By Ray Pride
Wes Anderson is seated at a table when I enter a conference room at the Peninsula Hotel and I immediately realize the room’s darkly patterned, deep green wallpaper matches Anderson’s green, narrow-wale corduroy suit, and almost as quickly realize he’s wearing, for a belt, a white polka-dotted green length of silk, mauve socks and Clark’s Wallabees. He’s less dressed than he is art-directed.
In his brisk, new stop-motion animated movie, “The Fantastic Mr. Fox,” adapted with his friend Noah Baumbach from Roald Dahl’s sour little novel, Anderson even invests his titular Vulpus Vulpus (voiced by George Clooney) with a tan corduroy suit patterned after an earlier one of his own. Strangely, it may be the most “Wes Anderson” of Wes Anderson movies: the level of control in the adventures of an animal trying to sustain family life is exacting, but with comic detailing in sets and behaviors that matches the goofball dialogue and the interpersonal dynamics.
When one of the young males intones, “You’re disloyal,” to his cousin, the quantity of hurt and umbrage in the delivery links him to all the other Anderson creations who breathe hurt, who think cultivating a grudge is the stuff of life. “I’m just a wild animal!” is Mr. Fox’s all-purpose excuse. Amusingly, the animals also have an all-purpose swear, “cuss,” which in its iterations takes on as many colors as “fuck” does in its myriad usages. (It even shows up as graffiti on a rooftop in the background of a city-set scene.) It’s gratifying because it demonstrates that profanity is intonation and context. “At one point, there were about three times as many uses of ‘cuss’ in the movie as there are now,” Anderson tells me. “Eventually, we said, you know what, we’ve gone too far. We had to pull it back a bit. It’s ‘cuss’ because… It felt like Dahl to us.” Still, there’s a wealth of Anderson-Baumbach banter to savor. “I used to steal birds but now I’m a newspaperman”: were truer words ever spoken?
Production was all-consuming. It’s a standard remark that only the filmmaker holds the movie in progress in their head. Anderson has said that the intricacies of “Mr. Fox” were contained in a hard drive by his Parisian desk, yet his days and nights were more filled than if he had been on a live-action set. “At the most, there were thirty units going at once. The process is really bouncing along those units throughout the day as they very, very slowly move forward.” That kind of infinitesimally incremental progress would drive some people mad. “The reason it’s not maddening,” the 40-year-old director says, “is there’s so many things to do. There are so many things happening simultaneously. All these units are shooting, there are all these units that are being prepared, and sets being designed, and puppets being developed, and all that work, plus an editorial process, and a storyboarding process that’s still ongoing. There’s so much happening that it’s never about waiting for something to develop. Instead it’s about trying to sort it out and get it shaped in time. Because even though it is moving slowly, it is going to keep moving. Everybody has their deadlines and it’s, can you monitor and manage everything as it’s happening?”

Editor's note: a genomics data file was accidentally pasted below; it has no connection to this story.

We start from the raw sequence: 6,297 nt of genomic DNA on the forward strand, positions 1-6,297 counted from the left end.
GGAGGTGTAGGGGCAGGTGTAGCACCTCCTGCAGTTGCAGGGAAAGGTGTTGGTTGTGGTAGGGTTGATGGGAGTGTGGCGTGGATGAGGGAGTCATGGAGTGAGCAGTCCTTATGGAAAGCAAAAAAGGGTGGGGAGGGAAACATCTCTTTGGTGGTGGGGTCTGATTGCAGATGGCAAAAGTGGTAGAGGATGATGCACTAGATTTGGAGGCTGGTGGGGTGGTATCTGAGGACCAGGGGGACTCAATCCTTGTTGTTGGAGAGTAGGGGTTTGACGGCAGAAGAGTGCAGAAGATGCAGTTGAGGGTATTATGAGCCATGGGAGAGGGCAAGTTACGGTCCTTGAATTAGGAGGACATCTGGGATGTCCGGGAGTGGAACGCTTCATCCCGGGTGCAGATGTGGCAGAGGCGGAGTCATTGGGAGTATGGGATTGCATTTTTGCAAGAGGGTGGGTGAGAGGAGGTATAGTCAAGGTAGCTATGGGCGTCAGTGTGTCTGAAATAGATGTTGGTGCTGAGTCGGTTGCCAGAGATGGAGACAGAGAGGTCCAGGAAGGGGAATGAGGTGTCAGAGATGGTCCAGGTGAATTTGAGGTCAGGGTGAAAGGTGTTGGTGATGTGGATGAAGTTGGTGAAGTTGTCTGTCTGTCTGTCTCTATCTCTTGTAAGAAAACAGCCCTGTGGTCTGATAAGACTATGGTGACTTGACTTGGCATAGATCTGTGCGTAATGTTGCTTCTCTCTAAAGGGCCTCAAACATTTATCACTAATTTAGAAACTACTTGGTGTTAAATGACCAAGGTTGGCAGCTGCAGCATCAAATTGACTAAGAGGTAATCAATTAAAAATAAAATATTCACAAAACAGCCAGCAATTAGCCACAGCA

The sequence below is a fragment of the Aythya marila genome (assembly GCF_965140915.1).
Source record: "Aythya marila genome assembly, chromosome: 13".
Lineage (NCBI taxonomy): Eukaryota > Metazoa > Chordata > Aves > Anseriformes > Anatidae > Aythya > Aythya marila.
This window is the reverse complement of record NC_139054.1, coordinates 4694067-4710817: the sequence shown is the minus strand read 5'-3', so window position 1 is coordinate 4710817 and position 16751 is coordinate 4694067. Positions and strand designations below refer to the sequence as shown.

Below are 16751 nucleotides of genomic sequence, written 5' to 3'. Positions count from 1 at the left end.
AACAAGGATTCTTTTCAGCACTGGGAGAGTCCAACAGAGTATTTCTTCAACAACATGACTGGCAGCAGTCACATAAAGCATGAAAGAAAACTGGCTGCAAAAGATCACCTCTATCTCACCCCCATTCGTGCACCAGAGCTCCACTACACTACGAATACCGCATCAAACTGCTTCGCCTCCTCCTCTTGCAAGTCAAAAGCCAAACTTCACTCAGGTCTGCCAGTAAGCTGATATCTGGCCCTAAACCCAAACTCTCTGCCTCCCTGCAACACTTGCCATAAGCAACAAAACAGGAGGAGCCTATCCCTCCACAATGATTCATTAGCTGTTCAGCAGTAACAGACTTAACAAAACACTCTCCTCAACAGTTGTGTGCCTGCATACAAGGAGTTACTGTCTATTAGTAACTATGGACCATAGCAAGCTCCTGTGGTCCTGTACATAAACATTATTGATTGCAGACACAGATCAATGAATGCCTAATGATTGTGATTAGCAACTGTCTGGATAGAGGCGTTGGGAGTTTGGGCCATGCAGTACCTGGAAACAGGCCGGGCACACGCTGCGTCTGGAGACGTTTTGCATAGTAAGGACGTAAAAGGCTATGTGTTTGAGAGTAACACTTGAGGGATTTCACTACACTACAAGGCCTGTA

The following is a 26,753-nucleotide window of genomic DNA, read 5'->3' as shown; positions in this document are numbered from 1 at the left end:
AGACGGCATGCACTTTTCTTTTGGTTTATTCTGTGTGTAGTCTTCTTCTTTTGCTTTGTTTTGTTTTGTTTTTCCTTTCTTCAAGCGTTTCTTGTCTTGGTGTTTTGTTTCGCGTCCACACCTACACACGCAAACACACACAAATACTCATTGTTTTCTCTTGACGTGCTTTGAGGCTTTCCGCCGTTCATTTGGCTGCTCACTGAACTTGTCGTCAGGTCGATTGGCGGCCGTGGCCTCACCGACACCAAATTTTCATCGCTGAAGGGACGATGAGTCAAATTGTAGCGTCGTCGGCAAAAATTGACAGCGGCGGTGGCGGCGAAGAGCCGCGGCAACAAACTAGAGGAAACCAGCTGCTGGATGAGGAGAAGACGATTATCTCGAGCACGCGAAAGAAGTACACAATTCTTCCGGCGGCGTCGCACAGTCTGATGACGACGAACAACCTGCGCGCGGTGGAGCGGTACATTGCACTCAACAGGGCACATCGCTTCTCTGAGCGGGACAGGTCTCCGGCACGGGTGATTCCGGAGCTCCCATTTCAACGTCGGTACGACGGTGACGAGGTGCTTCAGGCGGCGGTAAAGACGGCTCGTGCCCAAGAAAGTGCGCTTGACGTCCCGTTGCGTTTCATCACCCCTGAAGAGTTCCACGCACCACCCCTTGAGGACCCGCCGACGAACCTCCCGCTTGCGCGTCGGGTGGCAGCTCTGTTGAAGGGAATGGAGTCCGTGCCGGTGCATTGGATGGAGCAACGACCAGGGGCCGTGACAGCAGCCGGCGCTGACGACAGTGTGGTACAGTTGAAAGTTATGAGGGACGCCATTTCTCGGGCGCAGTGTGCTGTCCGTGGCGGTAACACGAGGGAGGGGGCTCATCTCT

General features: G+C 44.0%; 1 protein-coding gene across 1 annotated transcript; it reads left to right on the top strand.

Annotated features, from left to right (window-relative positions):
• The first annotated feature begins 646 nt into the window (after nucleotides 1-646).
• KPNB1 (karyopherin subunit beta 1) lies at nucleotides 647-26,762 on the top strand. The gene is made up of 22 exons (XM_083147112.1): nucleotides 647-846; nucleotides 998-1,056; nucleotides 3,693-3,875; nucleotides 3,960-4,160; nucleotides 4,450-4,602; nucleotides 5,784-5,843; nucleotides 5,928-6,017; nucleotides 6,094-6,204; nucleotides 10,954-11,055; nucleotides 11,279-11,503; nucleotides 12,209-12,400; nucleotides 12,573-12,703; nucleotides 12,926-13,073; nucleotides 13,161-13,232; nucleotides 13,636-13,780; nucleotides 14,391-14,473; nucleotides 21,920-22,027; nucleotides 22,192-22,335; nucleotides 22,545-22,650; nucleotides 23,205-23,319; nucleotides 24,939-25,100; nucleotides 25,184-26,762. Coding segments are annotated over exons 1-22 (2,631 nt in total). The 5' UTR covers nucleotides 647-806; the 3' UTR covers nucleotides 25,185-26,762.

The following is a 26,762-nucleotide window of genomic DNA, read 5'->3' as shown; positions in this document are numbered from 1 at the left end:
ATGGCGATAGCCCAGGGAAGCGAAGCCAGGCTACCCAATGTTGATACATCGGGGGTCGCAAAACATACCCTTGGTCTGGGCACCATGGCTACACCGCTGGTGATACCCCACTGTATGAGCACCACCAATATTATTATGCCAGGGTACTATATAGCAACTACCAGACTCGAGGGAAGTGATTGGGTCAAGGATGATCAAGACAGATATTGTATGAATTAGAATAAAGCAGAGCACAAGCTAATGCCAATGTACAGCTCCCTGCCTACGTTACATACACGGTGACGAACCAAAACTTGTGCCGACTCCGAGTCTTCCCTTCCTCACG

Anderson had a line producer experienced in this kind of work. “Yes, yes, yes. We had a very large group of experts. But it’s a large group of experts doing things in a way they’ve not ever quite done them before. It really was about having it organized. And it’s exciting… It does prevent the boredom, the need for tremendous patience. Instead, it makes it a scramble like any other movie is.” At first hearing, the supervising from afar took on the sound of Francis Coppola directing “One From the Heart” over a loudspeaker from a silver Airstream trailer. “The only thing is, when the actors were working, I was actually physically with them. When this was happening, it happens so slowly that it’s really about having a moment with each person but moving among them continually. That I felt like I could do much better on my computer. I only spent about one week each month at the actual studio in a year of shooting. The rest of the time, I was sitting in front of my computer from 8:30 in the morning to 11:00 at night. It was fun, it was a really enjoyable way to work, but now I’d like to make a movie where I’m with actors on a set and I can stand up and move around and take a lunch break. It’s so consuming that… I almost never went outside in the daytime, for instance. For a year. It’s a bit crazy… It’s a bit much.” Without that detail, it sounds like a Truffautesque lark, you’re in Paris, you can nip out to the café, walk down the street, moonlight, cheat on this script with another film… “It’s true, my original intention was that I would prepare the movie, and while we were animating it, I would direct another movie. That was nuts. I didn’t understand how involved I was going to want and need to be. That was a crazy idea.”
“The Fantastic Mr. Fox” is now playing at Landmark Century.
Ray Pride is Newcity’s film critic and a contributing editor to Filmmaker magazine.
His multimedia history of Chicago “Ghost Signs” will be published later this year.